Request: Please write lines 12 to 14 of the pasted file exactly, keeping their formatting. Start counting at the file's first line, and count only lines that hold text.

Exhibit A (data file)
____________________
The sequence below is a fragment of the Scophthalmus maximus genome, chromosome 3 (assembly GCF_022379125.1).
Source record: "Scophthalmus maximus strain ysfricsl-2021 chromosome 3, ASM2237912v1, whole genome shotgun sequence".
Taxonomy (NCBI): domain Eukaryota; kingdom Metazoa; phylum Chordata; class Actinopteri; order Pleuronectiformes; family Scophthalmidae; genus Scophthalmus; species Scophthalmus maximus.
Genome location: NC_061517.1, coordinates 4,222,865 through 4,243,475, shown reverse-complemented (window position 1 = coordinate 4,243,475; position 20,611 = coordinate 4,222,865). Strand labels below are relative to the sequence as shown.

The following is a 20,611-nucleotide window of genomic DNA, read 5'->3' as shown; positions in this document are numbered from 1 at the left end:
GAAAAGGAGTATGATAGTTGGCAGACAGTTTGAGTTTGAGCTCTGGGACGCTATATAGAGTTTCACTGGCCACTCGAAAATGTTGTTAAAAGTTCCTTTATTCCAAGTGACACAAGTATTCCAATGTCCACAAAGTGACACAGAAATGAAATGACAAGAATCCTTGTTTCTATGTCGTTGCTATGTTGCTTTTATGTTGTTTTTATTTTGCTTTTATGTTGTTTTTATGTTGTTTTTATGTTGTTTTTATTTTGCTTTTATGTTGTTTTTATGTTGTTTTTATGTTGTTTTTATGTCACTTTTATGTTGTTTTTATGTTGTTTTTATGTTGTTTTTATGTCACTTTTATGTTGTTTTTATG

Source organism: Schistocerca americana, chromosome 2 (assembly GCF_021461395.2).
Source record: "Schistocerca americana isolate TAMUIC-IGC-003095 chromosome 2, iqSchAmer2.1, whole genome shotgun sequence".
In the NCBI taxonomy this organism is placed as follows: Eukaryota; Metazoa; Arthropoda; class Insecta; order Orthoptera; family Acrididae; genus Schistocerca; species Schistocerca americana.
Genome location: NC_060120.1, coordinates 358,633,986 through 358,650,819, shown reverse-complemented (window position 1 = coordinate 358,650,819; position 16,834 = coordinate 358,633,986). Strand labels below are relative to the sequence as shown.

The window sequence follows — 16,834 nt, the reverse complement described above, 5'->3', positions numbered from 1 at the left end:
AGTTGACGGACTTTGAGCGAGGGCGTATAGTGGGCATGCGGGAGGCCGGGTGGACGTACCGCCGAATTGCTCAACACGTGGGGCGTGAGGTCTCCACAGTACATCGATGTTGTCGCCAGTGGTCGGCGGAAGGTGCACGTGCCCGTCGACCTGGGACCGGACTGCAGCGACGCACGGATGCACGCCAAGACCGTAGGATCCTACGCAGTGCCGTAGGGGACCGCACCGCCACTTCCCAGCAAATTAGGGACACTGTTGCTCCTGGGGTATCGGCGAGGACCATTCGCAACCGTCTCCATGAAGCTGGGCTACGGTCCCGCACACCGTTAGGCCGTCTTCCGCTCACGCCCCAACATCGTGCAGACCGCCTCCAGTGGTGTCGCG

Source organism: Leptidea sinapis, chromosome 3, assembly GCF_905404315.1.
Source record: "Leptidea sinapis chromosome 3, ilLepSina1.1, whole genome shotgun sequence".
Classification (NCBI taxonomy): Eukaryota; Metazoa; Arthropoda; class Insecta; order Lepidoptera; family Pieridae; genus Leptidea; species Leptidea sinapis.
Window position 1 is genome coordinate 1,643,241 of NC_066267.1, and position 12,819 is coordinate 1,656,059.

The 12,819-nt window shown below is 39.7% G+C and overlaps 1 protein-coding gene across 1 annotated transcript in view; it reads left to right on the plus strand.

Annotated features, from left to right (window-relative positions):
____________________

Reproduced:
AGTTGACGGACTTTGAGCGAGGGCGTATAGTGGGCATGCGGGAGGCCGGGTGGACGTACCGCCGAATTGCTCAACACGTGGGGCGTGAGGTCTCCACAGTACATCGATGTTGTCGCCAGTGGTCGGCGGAAGGTGCACGTGCCCGTCGACCTGGGACCGGACTGCAGCGACGCACGGATGCACGCCAAGACCGTAGGATCCTACGCAGTGCCGTAGGGGACCGCACCGCCACTTCCCAGCAAATTAGGGACACTGTTGCTCCTGGGGTATCGGCGAGGACCATTCGCAACCGTCTCCATGAAGCTGGGCTACGGTCCCGCACACCGTTAGGCCGTCTTCCGCTCACGCCCCAACATCGTGCAGACCGCCTCCAGTGGTGTCGCG

Source organism: Leptidea sinapis, chromosome 3, assembly GCF_905404315.1.
Source record: "Leptidea sinapis chromosome 3, ilLepSina1.1, whole genome shotgun sequence".